When my company produced two pilots last season, many people assumed it was my introduction to television following my feature films, "Bullitt" and "The French Connection." While both shows dealt with crime, one ("Mr. Inside/Mr. Outside") focused directly on the police, while the other ("The French Connection") was only peripherally concerned. However, this quartet convinced some that I was an expert and a connoisseur on detectives, hoodlums, rape, narcotics and car chases.
Wrong about the TV bow; wrong about the cop culture.
In fact, my beginnings as a producer were about as diametrically opposed to my more recent endeavors as any two subjects could be. It might be difficult to imagine this Bronx boy setting his professional sights on Elizabeth Taylor, but set I did, and to my profound surprise she agreed. Thus was born "Elizabeth Taylor in London," followed by "Sophia Loren in Rome" and "Melina Mercouri in Greece." So, back in those not-so-long-ago-days, some people thought my forte was glamour.
That's about as valid as my love affair with the police force. Outside of my wife, the only love affair I'm engaged in is with New York. I joined "the rackets" because I wanted to make movies, and I acquired a property which seemed like a good start—"Bullitt." It was originally intended for Spencer Tracy but when he became too ill, it was rewritten for Steve McQueen who wouldn't film in New York but compromised on San Francisco. His fondness for cars and those incredible San Francisco streets formed a natural alliance for a chase—thus another minor myth emerged.
But the residents of Dubuque today are as "in" as their allegedly more sophisticated counterparts in New York and Los Angeles. The country has become homogenized and films have been forced to become more realistic. That's why I use many people who haven't acted before. These amateurs bring a tremendous vitality a more seasoned performer sometimes can't approximate.
Incidentally, I discovered my new "profession" contained several surprises. There were areas infinitely easier than I had suspected, others that were much more difficult than I had imagined. For example, the working relationships with the technical people were marvelously smooth and warm and relaxed. There was a great feeling of camaraderie and a genuine give-and-take, with no one taking more than giving.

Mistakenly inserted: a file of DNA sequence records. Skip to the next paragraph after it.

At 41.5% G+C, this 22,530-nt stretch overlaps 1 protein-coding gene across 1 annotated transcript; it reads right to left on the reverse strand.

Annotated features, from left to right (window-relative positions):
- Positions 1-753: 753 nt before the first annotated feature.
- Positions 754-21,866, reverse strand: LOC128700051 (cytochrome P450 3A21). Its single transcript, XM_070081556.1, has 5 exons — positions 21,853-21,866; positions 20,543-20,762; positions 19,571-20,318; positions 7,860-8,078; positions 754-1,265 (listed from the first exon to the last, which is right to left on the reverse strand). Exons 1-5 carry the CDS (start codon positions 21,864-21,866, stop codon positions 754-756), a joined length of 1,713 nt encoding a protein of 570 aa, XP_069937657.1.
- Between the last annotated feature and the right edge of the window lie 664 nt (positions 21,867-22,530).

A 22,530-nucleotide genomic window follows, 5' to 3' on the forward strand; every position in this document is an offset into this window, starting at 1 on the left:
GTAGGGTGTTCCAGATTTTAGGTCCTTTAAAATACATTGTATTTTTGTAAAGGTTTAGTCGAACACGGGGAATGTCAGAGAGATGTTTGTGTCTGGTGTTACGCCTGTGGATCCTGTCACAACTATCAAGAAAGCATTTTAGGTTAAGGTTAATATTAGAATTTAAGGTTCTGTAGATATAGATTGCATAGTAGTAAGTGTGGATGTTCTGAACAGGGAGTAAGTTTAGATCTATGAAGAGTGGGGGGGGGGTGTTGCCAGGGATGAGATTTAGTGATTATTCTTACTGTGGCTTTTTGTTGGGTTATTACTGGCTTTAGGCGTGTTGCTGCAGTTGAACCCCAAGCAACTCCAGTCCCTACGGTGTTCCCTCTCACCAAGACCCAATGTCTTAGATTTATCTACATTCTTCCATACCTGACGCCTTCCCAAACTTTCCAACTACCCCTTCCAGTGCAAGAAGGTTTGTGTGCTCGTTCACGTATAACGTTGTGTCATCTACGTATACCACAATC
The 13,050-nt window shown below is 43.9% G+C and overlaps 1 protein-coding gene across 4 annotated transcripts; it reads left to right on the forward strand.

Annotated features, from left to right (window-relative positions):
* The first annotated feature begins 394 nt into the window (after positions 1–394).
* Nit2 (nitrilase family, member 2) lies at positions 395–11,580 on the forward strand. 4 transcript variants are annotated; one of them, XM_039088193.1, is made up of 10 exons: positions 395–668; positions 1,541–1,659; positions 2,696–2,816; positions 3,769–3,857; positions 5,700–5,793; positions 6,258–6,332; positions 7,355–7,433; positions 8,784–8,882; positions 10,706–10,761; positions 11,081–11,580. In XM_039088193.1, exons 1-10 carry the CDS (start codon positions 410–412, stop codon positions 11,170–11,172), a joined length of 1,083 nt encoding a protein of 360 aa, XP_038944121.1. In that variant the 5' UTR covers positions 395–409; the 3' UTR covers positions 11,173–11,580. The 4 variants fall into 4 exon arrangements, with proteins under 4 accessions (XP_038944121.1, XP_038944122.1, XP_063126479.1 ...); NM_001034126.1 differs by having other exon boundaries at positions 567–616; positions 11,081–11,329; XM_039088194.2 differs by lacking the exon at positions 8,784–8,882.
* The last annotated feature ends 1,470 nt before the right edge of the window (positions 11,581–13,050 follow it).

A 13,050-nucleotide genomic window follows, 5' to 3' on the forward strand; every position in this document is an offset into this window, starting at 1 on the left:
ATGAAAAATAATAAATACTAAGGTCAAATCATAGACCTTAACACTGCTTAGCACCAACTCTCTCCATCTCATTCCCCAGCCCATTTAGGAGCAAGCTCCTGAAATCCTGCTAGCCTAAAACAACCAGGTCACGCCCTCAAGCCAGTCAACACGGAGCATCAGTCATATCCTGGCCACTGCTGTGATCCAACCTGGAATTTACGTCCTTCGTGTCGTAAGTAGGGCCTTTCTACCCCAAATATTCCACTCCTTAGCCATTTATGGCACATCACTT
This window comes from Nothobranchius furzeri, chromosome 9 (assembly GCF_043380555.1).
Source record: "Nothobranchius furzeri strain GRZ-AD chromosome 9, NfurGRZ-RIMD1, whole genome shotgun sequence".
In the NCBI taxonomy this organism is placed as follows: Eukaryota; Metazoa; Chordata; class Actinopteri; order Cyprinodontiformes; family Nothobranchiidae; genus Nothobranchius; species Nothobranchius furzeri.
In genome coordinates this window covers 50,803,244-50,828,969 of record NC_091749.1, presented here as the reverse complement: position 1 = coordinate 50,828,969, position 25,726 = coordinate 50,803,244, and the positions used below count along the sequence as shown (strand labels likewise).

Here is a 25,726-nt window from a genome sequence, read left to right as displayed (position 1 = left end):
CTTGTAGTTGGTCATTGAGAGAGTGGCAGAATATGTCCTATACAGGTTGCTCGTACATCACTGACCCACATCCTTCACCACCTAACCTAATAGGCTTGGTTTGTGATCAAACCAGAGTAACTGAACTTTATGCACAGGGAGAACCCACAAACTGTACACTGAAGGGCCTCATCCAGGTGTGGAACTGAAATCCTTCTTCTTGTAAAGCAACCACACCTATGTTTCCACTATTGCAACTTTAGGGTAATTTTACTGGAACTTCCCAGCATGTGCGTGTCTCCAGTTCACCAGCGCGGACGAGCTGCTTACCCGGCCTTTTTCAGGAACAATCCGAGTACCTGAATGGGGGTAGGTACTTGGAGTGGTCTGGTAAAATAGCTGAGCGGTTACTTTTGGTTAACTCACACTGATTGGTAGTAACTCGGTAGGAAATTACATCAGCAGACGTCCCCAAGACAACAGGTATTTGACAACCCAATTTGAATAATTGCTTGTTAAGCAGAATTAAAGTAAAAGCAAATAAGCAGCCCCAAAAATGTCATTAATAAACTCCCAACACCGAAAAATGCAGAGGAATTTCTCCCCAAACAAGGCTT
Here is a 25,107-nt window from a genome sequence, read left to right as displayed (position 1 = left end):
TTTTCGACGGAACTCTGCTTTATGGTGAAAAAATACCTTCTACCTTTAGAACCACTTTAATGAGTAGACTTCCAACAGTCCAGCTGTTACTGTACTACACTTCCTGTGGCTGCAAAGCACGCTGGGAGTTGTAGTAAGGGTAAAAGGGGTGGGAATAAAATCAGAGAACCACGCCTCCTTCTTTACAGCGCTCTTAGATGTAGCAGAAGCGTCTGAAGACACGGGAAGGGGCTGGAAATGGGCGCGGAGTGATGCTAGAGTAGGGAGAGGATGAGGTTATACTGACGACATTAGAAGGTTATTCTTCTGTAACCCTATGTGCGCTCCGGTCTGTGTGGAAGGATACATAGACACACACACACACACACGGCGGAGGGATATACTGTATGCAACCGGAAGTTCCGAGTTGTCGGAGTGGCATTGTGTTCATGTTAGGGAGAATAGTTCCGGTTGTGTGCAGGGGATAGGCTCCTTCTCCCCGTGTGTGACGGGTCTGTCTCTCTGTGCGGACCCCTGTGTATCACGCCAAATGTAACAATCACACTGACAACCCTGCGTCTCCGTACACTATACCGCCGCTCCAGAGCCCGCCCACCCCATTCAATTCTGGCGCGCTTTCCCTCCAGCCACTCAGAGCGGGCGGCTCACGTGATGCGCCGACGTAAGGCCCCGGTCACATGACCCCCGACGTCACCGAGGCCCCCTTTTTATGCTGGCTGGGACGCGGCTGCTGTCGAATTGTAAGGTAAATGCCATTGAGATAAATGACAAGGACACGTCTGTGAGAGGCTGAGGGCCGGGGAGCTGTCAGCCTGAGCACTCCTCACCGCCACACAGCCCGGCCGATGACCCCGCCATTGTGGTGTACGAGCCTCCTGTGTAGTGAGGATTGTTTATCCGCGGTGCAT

On the other hand, I found that directing created a physical strain on the body, probably because it was such an all-out physical film. As the entire picture was shot on location in winter, there were none of the facilities a studio provides. It's a motion picture with a maximum of motion and I was forever crawling, creeping, running and sprawling.
Outside of my personal reasons for preferring New York as a workroom, its other advantages far outweigh the so-called comforts a studio provides.
For one, the actors. I feel that most New York actors are more "real" as people than those found elsewhere. It's the New York lifestyle and pace, which allows one to be generally more easily adaptable, more flexible, more resilient.
For another, the city itself. It's even "realer" than the actors. What might seem a liability or a detriment to some is an asset, virtually a necessity to me. The petty, incessant squabbles indulged in by the cabbies, the truckers, the bus drivers, the car drivers, the pedestrians, et al, are marvelous, and can't be duplicated anywhere either in volume or intensity. Crossing a street or waiting for an elevator can be an experience in itself in New York. One never knows what to expect and that's exciting—to me.
But being a born, bred, educated, married and residing New Yorker, I cheerfully headed here for "The French Connection." And stayed here for the TV shows and my newest film, "The Seven-Ups." In fact, all three were shooting simultaneously in the city last winter which led John Lindsay, then Mayor, to make a remark which I treasure. He called me "king of the Easterns," a title I would have no qualms about keeping.
Incidentally, I donned the director's cap as well for "The Seven-Ups" which probably made the 20th Century-Fox executives shaky as they insisted I include a car chase for what was, presumably, audience insurance.
Why would I take the additional responsibility for directing? The additional heartaches? The additional headaches? For maybe, just maybe, there might be additional kudos, but also the possibility of jeers. (There have been both.)
Because "The Seven-Ups" is in the same mold (a cops-and-robbers thriller) as my previous films, the familiarity of the genre gave me the confidence to pick up the director's megaphone. And, as the producer, I was on top of every aspect of the previous ventures, including the selection of much of the cast and technicians, a function generally designated to the director.